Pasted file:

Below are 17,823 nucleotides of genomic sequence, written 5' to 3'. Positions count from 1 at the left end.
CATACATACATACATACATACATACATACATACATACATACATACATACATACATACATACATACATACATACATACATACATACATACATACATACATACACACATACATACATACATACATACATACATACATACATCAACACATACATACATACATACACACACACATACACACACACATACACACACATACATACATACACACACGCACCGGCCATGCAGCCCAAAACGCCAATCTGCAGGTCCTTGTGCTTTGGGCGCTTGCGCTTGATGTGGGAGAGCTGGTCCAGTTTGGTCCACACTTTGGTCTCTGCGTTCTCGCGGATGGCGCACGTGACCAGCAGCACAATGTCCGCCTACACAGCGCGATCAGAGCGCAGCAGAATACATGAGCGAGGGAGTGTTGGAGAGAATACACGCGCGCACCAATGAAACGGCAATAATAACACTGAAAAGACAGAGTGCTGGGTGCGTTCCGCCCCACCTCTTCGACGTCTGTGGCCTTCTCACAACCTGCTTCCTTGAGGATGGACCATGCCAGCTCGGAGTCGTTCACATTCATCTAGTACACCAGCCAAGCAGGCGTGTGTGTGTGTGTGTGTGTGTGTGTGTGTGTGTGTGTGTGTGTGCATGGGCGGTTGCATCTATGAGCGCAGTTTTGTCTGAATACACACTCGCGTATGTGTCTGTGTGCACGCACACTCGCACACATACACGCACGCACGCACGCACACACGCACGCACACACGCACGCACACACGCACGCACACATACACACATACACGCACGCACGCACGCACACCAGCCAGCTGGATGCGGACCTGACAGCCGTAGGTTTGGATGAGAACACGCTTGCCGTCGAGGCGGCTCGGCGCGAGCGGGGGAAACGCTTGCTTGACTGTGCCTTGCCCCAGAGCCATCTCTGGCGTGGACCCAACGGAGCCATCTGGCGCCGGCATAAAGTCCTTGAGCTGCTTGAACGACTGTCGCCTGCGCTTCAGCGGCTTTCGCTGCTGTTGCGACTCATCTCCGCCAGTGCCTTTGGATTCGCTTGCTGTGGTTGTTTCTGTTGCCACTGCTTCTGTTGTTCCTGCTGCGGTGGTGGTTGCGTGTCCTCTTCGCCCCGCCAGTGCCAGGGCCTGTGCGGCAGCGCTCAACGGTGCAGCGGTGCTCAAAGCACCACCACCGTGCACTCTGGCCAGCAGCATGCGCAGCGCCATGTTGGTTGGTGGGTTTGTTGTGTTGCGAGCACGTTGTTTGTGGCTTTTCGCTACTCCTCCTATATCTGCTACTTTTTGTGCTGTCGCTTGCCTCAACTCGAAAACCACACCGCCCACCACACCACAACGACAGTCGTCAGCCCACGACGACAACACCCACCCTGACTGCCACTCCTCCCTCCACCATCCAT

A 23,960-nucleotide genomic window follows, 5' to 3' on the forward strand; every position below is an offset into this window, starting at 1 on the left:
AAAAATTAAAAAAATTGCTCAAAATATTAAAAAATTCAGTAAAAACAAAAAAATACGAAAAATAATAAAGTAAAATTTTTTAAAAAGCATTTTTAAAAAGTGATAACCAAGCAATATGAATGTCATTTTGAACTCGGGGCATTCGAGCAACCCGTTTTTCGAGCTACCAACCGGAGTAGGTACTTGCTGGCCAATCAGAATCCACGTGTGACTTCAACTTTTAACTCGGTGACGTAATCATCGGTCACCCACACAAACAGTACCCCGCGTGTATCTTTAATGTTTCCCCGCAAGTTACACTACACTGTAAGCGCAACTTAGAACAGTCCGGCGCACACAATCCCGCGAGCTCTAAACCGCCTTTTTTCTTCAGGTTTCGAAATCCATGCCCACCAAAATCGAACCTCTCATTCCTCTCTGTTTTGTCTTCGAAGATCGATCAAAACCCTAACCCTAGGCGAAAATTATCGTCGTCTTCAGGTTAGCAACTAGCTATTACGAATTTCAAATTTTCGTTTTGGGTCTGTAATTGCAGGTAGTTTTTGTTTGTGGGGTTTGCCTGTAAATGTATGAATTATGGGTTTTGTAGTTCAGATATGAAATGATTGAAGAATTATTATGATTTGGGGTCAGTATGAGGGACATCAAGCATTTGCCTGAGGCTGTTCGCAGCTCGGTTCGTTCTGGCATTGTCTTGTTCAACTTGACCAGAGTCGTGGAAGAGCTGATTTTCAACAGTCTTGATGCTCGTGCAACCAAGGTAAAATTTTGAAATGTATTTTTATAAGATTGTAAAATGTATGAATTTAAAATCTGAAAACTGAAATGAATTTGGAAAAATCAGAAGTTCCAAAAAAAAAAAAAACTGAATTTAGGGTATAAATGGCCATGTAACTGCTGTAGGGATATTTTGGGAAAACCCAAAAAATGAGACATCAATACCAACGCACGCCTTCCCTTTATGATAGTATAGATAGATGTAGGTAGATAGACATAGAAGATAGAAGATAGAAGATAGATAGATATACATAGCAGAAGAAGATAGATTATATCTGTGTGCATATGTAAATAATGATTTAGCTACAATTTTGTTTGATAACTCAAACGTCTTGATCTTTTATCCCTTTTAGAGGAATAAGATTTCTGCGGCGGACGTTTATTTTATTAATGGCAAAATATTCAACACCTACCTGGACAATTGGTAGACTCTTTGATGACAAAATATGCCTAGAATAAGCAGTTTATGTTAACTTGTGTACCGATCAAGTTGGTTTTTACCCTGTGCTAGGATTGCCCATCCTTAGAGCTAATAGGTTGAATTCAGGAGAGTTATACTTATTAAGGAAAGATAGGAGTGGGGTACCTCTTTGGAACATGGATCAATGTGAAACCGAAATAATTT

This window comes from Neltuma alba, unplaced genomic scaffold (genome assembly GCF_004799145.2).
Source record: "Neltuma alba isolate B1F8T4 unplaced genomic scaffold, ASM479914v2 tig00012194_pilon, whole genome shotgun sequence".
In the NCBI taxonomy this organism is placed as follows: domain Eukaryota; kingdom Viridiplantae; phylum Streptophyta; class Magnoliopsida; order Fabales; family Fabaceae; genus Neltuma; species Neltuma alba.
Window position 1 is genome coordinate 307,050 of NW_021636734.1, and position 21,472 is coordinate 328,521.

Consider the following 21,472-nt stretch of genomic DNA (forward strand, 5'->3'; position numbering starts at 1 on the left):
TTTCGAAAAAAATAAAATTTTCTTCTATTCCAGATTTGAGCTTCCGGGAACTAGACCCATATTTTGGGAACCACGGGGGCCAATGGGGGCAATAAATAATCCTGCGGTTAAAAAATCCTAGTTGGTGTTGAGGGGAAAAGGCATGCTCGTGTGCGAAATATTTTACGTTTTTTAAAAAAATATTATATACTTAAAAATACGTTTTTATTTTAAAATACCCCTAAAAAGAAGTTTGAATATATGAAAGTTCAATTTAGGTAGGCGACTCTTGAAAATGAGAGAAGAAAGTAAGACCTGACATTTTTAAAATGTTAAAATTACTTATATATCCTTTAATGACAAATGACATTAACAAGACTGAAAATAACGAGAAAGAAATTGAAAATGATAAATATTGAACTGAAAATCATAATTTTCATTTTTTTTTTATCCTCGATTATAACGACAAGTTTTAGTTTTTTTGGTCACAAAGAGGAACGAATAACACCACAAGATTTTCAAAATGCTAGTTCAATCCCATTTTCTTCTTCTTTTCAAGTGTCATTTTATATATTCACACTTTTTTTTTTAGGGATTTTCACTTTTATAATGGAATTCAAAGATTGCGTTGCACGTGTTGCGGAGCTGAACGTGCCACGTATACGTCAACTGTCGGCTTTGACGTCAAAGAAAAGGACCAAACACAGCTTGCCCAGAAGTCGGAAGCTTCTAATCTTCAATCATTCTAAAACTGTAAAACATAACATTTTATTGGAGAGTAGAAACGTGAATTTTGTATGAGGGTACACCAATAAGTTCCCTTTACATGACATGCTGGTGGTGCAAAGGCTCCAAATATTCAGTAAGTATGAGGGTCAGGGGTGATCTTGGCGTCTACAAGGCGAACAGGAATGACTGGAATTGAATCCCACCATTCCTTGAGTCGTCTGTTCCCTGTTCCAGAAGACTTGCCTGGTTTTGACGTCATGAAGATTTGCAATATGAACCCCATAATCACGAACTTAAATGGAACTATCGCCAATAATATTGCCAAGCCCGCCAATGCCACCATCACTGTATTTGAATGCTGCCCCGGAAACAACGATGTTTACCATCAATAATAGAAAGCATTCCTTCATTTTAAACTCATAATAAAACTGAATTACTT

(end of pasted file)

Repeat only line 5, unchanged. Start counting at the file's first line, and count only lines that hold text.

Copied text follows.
This window comes from Neltuma alba, unplaced genomic scaffold (genome assembly GCF_004799145.2).